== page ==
But Hodgkins said the employee called her back and said he had been told by a superior that he could not sell her the seats after all. USC routinely struggles with attendance at Galen, and now they were turning down the purchase of 50 tickets?
“What does that tell you?” she said.
Hodgkins reached out to a contact higher up in the athletic department who expressed surprise a loyal donor would be refused tickets. She said she later was told that the athletic department thought the Song Girl alums wanted to perform at the game as they had at the football homecoming game. Hodgkins didn’t know where they would have gotten that idea. She was offered tickets but was asked not to wear Song Girl attire.
After that confusing back-and-forth, Hodgkins decided it wasn’t in the group’s best interest or in line with its ethos to attend a game together this year.
“The Song Girls have always been the epitome of class,” Hodgkins said. “We are not going to do it, because that’s reverse bullying. All we’d be doing is bullying them back. That’s not who we are.”
The athletic department has heard from disgruntled donors who are flummoxed by Swann’s decision to sign off on the removal of the Song Girls.
“I view it as something that’s symptomatic of a much greater problem,” said a USC donor and basketball season-ticket holder who spoke on the condition of anonymity due to fear of retaliation. “They don’t listen to anybody. They’re arrogant. They operate in a bubble. They take for granted that people will keep showing up and keep donating.”
The mother of a current Song Girl echoed that sentiment.
“I know that this story is probably insignificant in a lot of ways,” said the mother, who spoke on the condition of anonymity due to fear of retribution toward her daughter. “To me, it’s really indicative of what’s going on at the university, just decisions being made that are just hard to understand.”
The Song Girls, like the university they represent, are full of traditions. One is that the graduating seniors have their farewell performance at the home UCLA basketball game, handing over the figurative baton to next year’s group. Sophie Rebeil, the 2018 captain of the Song Girls, and her fellow seniors instead shared their last dance Nov. 28 in a lowly attended game against Long Beach State.
“I didn’t know that was my last time ever performing,” said Rebeil, a business major. “I feel like it would have been great closure. You always kind of want one last memory to end it on.”
The timeless image of the Song Girl was enough to make 10-year-old Sophie, growing up in Laguna Beach, dream of becoming one. As a first-generation college student, accomplishing that goal of making the team had been the defining part of her young life.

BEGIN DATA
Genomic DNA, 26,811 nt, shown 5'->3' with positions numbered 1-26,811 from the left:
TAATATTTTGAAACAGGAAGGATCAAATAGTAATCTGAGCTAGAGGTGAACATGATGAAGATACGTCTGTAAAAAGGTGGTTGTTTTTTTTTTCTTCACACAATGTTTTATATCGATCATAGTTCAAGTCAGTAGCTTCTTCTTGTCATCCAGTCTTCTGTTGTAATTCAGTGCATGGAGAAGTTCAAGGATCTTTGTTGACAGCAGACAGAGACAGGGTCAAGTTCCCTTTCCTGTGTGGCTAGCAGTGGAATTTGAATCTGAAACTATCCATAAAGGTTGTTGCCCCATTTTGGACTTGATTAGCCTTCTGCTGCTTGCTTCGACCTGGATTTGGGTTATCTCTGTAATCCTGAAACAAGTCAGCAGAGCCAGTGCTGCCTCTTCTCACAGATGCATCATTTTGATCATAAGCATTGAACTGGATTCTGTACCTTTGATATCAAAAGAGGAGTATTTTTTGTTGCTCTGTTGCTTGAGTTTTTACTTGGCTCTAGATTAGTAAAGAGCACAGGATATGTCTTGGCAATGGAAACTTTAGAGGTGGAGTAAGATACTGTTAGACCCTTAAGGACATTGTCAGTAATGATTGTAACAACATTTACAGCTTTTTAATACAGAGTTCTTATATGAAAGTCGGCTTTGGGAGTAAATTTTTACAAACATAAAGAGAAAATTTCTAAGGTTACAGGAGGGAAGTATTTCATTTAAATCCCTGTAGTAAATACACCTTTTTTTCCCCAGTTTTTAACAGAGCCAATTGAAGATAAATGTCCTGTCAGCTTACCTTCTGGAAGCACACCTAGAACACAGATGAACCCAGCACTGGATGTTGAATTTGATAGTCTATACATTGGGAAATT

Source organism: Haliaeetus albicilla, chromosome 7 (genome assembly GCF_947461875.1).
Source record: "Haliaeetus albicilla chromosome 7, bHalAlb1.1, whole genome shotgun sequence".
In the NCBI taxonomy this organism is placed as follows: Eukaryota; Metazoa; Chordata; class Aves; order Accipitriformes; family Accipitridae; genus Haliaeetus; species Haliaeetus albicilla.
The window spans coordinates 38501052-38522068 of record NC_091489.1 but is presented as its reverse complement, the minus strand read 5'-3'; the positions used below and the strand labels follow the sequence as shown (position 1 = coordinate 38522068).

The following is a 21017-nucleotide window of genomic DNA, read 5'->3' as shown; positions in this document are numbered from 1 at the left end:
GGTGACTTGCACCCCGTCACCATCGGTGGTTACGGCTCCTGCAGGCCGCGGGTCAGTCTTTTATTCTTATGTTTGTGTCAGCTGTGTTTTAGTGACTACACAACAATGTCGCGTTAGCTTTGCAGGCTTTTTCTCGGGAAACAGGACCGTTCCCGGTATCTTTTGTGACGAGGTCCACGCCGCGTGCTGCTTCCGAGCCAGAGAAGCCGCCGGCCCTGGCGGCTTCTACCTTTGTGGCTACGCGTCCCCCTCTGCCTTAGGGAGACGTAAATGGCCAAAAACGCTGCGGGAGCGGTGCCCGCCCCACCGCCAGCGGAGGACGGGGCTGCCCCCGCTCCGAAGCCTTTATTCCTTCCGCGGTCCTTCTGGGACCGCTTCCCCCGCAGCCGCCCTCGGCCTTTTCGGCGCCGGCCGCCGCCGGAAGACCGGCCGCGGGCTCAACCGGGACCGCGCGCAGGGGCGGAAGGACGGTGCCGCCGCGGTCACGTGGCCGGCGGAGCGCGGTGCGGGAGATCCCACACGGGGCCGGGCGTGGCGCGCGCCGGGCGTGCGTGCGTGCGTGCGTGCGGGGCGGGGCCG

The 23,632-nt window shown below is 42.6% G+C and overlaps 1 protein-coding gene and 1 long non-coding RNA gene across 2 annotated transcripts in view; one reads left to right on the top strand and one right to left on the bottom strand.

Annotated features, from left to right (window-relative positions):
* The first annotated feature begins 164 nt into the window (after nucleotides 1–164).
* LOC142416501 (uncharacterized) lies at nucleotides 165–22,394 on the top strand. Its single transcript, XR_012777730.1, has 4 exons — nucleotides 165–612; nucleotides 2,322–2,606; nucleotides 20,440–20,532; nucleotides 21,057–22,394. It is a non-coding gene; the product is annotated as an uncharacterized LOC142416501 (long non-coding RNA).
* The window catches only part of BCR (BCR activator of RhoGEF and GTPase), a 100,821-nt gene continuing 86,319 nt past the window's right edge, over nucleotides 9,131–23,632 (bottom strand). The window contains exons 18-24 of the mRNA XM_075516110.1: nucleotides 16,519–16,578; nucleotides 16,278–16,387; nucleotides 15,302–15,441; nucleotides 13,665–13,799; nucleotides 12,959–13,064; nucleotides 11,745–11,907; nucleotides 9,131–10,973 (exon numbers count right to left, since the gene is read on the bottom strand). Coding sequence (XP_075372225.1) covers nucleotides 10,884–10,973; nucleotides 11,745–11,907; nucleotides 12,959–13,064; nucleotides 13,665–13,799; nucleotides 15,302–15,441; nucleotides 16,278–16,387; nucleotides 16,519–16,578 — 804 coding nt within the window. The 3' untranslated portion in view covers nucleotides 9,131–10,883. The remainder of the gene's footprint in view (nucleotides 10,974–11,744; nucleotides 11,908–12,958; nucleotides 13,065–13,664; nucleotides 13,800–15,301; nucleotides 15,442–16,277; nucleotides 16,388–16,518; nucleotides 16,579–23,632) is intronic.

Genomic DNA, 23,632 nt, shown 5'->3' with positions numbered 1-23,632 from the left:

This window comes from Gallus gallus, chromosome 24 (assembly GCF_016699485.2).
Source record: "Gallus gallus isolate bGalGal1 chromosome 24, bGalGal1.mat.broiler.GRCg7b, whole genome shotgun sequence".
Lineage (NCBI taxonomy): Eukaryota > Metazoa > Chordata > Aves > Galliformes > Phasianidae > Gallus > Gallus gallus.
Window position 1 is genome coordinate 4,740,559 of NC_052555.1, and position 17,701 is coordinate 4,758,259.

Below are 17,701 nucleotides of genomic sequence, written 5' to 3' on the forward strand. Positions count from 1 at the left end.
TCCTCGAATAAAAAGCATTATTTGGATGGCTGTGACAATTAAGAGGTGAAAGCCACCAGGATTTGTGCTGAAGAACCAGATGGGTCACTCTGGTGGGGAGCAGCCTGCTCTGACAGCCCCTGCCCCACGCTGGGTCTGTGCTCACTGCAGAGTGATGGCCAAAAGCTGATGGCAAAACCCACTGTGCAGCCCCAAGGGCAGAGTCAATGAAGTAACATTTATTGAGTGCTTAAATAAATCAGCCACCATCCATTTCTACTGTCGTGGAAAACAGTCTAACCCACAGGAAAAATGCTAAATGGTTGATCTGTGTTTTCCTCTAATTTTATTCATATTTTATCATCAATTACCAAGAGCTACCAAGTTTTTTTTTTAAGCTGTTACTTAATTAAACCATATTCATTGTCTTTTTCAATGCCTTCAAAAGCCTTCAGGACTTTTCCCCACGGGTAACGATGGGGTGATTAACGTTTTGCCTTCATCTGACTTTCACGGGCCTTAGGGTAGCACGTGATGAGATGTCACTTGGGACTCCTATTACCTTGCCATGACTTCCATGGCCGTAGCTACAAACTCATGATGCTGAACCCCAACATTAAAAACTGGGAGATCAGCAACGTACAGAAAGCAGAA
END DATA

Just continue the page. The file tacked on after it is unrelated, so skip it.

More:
She relished the 40-hour work weeks just as much as the rewarding trips to USC road football games and bowl games. Basketball was always fun, too, but she could not deny things had gotten weird at the Galen Center, particularly this season.
Over the last few years, Rebeil could see that the athletic department was going for more of an NBA vibe with the game experience. A DJ played canned hip-hop and popular music from the student section and yelled commands at the crowd. Each game in the second half, the DJ, “DJ Mal-Ski,” asks as part of a promotion “Who wants Chick-fil-A?” to get fans to make noise as the opposing team shoots free throws.
Then there was the reality of two spirit squads competing for less available court time. While some Song Girl alumni saw the Dance Force as testing the limits of the teams’ agreed-upon defined roles at the games, Rebeil did not see it that way.
“I respect them so much,” Rebeil said. “They are students, they are women, they are performers, and they want the exact same thing we do. They want to go out there and represent the university and put smiles on people’s faces.
“Both teams don’t know what’s going on. It’s well above us. It’s kind of sad almost. It seems so much like we’re pitted against each other. It’s kind of prehistoric, pitting two women teams against each other. It should be that we’re female students who are empowering other female students.”
At the season-opening doubleheader for women’s basketball and men’s basketball Nov. 6, the Song Girls were met with the news that they would no longer cheer from the baseline of the court but behind the basket and in front of the students on a concrete walkway. Rebeil said cheering on the concrete for five to six hours hurt their backs.
From there, further tweaks to the game day plan were attempted. But ultimately, the athletic department and USC Student Affairs, which oversees the Song Girls, were unable come up with a compromise.
“I would like to see some greater communication between the athletic department and the USC Song Girls,” said Charlene Zettel, a founding member of the Song Girls in 1968.
“And I would hope that the university recognizes that when young people put their hearts into participating in an athletic program or these spirit programs that there are so many lessons learned and they’re life-changing. So don’t minimize these opportunities. Celebrate them.”